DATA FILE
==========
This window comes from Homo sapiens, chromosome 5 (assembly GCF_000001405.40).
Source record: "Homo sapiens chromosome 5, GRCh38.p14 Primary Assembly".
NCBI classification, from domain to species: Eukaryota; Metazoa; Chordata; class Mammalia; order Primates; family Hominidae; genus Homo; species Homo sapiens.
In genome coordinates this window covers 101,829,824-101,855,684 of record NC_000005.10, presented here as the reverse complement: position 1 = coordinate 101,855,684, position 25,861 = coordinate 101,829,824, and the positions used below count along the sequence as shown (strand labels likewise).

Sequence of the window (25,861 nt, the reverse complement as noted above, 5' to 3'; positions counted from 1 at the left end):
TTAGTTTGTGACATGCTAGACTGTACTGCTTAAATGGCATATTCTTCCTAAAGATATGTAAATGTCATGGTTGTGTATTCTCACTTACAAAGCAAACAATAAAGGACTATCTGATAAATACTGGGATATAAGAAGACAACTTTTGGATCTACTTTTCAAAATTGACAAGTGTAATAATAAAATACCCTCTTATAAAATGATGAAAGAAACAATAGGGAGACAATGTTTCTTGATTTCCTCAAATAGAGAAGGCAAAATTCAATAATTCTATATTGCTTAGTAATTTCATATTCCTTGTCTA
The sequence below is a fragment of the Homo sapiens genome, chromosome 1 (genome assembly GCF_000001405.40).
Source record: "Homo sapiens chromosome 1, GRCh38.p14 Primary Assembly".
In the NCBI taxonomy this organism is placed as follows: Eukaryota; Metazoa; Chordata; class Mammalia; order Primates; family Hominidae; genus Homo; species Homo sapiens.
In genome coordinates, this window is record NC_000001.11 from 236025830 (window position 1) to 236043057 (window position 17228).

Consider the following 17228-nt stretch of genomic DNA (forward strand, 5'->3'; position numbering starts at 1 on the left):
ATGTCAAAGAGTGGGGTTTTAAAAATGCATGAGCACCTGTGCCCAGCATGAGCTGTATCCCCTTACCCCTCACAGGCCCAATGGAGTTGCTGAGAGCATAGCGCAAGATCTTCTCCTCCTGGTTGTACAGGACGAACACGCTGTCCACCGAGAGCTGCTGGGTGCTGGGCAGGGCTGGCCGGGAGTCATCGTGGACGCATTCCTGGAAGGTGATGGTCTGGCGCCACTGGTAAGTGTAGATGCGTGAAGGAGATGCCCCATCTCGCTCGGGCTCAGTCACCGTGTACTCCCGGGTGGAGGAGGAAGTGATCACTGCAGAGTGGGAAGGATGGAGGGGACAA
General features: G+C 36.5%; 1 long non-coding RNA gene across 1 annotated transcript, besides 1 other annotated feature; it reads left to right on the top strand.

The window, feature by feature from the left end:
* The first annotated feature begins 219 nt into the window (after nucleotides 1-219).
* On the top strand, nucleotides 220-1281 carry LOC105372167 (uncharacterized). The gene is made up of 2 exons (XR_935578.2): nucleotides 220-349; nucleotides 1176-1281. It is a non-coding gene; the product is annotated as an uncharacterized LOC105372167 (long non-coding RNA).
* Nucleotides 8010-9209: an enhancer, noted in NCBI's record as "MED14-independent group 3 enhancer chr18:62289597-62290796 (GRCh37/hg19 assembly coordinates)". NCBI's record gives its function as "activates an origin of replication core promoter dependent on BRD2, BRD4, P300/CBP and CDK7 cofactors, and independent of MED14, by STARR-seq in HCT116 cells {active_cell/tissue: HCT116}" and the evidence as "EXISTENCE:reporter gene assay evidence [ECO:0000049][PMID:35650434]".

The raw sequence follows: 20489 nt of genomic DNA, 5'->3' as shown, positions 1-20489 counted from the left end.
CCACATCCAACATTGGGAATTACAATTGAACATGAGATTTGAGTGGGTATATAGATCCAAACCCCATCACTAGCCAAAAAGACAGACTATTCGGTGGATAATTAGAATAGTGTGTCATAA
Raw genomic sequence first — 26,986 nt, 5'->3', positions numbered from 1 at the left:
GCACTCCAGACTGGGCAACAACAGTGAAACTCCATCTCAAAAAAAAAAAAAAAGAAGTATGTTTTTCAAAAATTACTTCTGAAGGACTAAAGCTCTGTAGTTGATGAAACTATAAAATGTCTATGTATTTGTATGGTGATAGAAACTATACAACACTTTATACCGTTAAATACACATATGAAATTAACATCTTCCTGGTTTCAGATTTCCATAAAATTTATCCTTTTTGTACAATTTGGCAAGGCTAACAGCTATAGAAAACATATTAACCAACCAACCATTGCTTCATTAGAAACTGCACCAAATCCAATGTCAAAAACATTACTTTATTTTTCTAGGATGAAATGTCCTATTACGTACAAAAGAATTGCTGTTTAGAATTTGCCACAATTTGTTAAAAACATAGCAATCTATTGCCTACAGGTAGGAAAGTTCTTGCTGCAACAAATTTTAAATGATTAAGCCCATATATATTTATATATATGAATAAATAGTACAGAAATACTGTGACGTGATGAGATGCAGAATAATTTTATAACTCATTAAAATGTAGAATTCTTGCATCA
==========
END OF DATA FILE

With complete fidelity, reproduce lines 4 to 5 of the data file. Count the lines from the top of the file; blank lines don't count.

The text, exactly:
In genome coordinates this window covers 101,829,824-101,855,684 of record NC_000005.10, presented here as the reverse complement: position 1 = coordinate 101,855,684, position 25,861 = coordinate 101,829,824, and the positions used below count along the sequence as shown (strand labels likewise).

Sequence of the window (25,861 nt, the reverse complement as noted above, 5' to 3'; positions counted from 1 at the left end):